Early on, we made the mistake of including stories for both engineering the data for a source AND publishing a visualization for that same data source in the same sprint. Because at this point, most of the data sources were net new sources that needed to be built from the ground up in the new environment, it would realistically take at least one whole sprint, if not two, to design the right schema, develop the ETL, and validate the data. We learned to carefully track three distinct capacity type buckets in sprint planning, where each capacity type had a different success metric that would contribute to our decommission goal, that we would report in weekly status meetings:

  • Product Management capacity, measured by % adopted users on the new platform
  • Data capacity, measured by % data sources migrated to Redshift
  • Visualization capacity, measured by % of utilized views migrated to Tableau

Once They Go Agile, They Never Go Back!

After the heavy lifting of the migration was complete, we looked to scale down the team and move to “run the business” mode. I helped the Jack team find my replacement, who joined the team and began learning the ins and outs of the wealth of our data and views. When I rolled off, I felt confident that the team was positioned to continue transforming the way Jack users looked at and leveraged data in their processes. As of today, the full-time-employee Data and Analytics team is holding steady and continuing to utilize the agile practices that we developed together. I checked in with them recently to see how things were going.

“We’re still using agile at Jack in the Box and I don’t see that changing anytime soon. Our two-week sprints are a great way to compartmentalize chunks of work as we piece things together for larger feature related rollouts. Organizing work into sprints also enables us to prioritize both our short-term and long-term roadmap, so that we can clearly communicate release dates to our business partners.”

Lessons for the Future

We learned so much, and I continue to think back about the lightbulb moments that hit me throughout the project. Some key lessons learned that can really apply to any Data and Analytics project:

  • Sandbag initial estimates for new technologies and account for cloud learning curves (like seriously, probably double what you think at first).
  • Don’t commit to a big bang decommission goal, but rather break this down into specific goals by platform, in a clear priority order.
  • It’s totally OK for your initial plan to be wrong. This is, after all, agile—an EMPIRICAL process by which we gain knowledge through experience.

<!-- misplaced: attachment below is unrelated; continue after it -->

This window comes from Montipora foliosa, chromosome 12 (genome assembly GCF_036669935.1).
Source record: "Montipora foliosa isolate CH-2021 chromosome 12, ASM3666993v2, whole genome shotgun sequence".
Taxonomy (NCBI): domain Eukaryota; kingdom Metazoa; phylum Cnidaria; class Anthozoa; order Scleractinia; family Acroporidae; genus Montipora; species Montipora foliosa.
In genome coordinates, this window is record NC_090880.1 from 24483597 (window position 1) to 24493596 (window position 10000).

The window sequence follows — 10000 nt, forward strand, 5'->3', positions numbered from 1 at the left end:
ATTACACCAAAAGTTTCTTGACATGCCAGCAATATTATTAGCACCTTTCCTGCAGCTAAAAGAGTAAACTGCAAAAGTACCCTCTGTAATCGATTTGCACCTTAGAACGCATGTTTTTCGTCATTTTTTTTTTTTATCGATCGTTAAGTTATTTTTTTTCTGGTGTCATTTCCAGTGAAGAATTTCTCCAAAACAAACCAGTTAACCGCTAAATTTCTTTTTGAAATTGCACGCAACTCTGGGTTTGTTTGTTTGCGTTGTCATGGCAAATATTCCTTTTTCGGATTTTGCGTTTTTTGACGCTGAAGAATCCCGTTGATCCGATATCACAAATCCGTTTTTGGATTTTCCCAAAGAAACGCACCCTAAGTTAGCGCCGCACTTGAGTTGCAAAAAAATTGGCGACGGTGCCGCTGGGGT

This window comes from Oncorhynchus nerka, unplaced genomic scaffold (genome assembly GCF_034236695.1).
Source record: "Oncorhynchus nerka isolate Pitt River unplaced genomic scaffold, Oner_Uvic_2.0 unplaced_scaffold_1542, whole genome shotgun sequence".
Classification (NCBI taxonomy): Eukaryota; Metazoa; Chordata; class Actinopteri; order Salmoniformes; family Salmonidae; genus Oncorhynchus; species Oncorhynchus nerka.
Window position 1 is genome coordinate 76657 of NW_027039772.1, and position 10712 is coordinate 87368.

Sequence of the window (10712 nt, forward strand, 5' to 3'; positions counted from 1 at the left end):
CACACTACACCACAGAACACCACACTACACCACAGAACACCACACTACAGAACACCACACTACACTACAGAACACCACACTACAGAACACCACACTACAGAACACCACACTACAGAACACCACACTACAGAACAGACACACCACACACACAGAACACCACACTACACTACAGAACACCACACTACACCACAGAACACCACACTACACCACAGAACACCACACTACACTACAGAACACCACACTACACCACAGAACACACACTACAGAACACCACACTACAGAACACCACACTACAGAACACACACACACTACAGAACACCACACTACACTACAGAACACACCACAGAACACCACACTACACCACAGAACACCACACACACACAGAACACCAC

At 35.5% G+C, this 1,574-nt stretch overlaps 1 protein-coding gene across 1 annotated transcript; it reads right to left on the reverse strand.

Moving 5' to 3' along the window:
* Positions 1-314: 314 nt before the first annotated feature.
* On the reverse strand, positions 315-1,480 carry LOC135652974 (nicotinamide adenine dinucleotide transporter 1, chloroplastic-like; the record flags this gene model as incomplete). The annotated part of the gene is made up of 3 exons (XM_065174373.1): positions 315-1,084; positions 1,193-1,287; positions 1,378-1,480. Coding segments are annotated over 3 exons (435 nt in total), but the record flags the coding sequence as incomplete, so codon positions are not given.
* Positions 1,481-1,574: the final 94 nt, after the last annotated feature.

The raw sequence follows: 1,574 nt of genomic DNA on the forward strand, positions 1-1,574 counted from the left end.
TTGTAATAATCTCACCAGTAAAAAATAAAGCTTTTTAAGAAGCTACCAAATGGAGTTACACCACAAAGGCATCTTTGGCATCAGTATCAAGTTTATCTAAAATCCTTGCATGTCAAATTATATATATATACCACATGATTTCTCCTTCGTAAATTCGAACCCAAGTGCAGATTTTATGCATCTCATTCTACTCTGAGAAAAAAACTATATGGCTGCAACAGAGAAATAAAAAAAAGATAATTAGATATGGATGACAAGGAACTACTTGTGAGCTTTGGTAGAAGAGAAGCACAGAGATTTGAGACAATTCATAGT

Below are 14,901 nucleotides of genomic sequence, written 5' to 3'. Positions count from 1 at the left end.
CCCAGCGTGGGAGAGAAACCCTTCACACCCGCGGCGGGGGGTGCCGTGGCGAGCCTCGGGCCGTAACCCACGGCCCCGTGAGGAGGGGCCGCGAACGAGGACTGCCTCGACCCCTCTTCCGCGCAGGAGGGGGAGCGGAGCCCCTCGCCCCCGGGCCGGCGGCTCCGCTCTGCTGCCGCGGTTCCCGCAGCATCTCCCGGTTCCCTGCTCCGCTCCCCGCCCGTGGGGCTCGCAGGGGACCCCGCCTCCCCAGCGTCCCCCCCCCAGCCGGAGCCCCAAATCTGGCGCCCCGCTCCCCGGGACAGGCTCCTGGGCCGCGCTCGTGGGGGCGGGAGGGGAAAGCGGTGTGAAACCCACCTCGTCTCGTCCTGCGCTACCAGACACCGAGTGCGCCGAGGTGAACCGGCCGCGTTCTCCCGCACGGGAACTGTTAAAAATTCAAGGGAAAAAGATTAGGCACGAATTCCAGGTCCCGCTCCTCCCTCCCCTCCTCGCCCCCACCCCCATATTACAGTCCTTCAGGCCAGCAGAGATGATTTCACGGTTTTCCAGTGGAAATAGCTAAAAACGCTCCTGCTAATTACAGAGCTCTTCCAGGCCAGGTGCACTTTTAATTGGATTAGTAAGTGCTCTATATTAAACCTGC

• Organize your requirements hierarchy with object definitions everyone can agree to; enforce traceability across every level so that you never lose sight of the big picture.
  • Clearly list out all dependencies for a story and call them out in grooming and sprint planning.
  • Don’t overcommit, especially with a small team that’s ALSO handling production support cases.
  • Don’t get comfortable with moving a story to the next sprint if you can’t get to it. Be clear-cut in your commitments. Limit scope so you can get things from Dev to QA to Production and put a bow on it before the sprint is over. If you do decide to take a risk on uncertain scope, call it out as a stretch goal.
  • Curate buckets of capacity in workstreams that can deliver measurable value in parallel (and organize your roadmap and sprints this way). For us, this was product, data, and views; your tracks may be different depending on the context of the project.
  • Minimize delays in user story execution through careful sprint orchestration of dependencies (if new data is needed for a view, ensure that’s available at least 1-2 sprints ahead of the dashboard story).
  • Define a pattern for your features and leverage it across data sources and visualizations.
  • Deeply understand the business decision a stakeholder is trying to make before designing a dashboard for them; we found the use of visualization white papers to be helpful in this regard—not necessarily to create the paper itself, but to create a pattern of thinking processes that facilitates empathy with the user’s data needs.
  • Think about adoption from day one and consider it your most important deliverable. Get value into the hands of users from the front-end to vet the experience before investing in full end-to-end development.
  • Coach the business on what it means to be agile, how they can contribute to the iterative delivery process, and that every request will require a lifecycle of analysis, design, and delivery.